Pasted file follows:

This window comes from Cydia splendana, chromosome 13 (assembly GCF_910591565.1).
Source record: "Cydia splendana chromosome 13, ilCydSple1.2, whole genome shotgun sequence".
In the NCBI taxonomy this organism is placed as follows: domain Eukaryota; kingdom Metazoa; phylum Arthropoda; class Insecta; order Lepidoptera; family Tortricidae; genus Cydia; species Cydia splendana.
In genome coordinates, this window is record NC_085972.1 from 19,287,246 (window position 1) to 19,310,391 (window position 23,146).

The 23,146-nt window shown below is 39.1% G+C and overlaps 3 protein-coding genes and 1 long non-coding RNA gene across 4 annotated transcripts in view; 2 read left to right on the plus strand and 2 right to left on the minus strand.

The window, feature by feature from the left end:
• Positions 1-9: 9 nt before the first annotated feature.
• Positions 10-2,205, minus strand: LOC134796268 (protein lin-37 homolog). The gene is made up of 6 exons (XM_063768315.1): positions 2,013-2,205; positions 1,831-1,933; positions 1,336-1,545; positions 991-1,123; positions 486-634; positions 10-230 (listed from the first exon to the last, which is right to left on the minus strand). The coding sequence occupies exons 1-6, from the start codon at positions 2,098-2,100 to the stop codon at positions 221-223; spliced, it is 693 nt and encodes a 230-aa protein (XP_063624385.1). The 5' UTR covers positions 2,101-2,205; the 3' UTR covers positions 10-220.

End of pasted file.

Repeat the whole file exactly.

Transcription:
This window comes from Cydia splendana, chromosome 13 (assembly GCF_910591565.1).
Source record: "Cydia splendana chromosome 13, ilCydSple1.2, whole genome shotgun sequence".
In the NCBI taxonomy this organism is placed as follows: domain Eukaryota; kingdom Metazoa; phylum Arthropoda; class Insecta; order Lepidoptera; family Tortricidae; genus Cydia; species Cydia splendana.
In genome coordinates, this window is record NC_085972.1 from 19,287,246 (window position 1) to 19,310,391 (window position 23,146).

The 23,146-nt window shown below is 39.1% G+C and overlaps 3 protein-coding genes and 1 long non-coding RNA gene across 4 annotated transcripts in view; 2 read left to right on the plus strand and 2 right to left on the minus strand.

The window, feature by feature from the left end:
• Positions 1-9: 9 nt before the first annotated feature.
• Positions 10-2,205, minus strand: LOC134796268 (protein lin-37 homolog). The gene is made up of 6 exons (XM_063768315.1): positions 2,013-2,205; positions 1,831-1,933; positions 1,336-1,545; positions 991-1,123; positions 486-634; positions 10-230 (listed from the first exon to the last, which is right to left on the minus strand). The coding sequence occupies exons 1-6, from the start codon at positions 2,098-2,100 to the stop codon at positions 221-223; spliced, it is 693 nt and encodes a 230-aa protein (XP_063624385.1). The 5' UTR covers positions 2,101-2,205; the 3' UTR covers positions 10-220.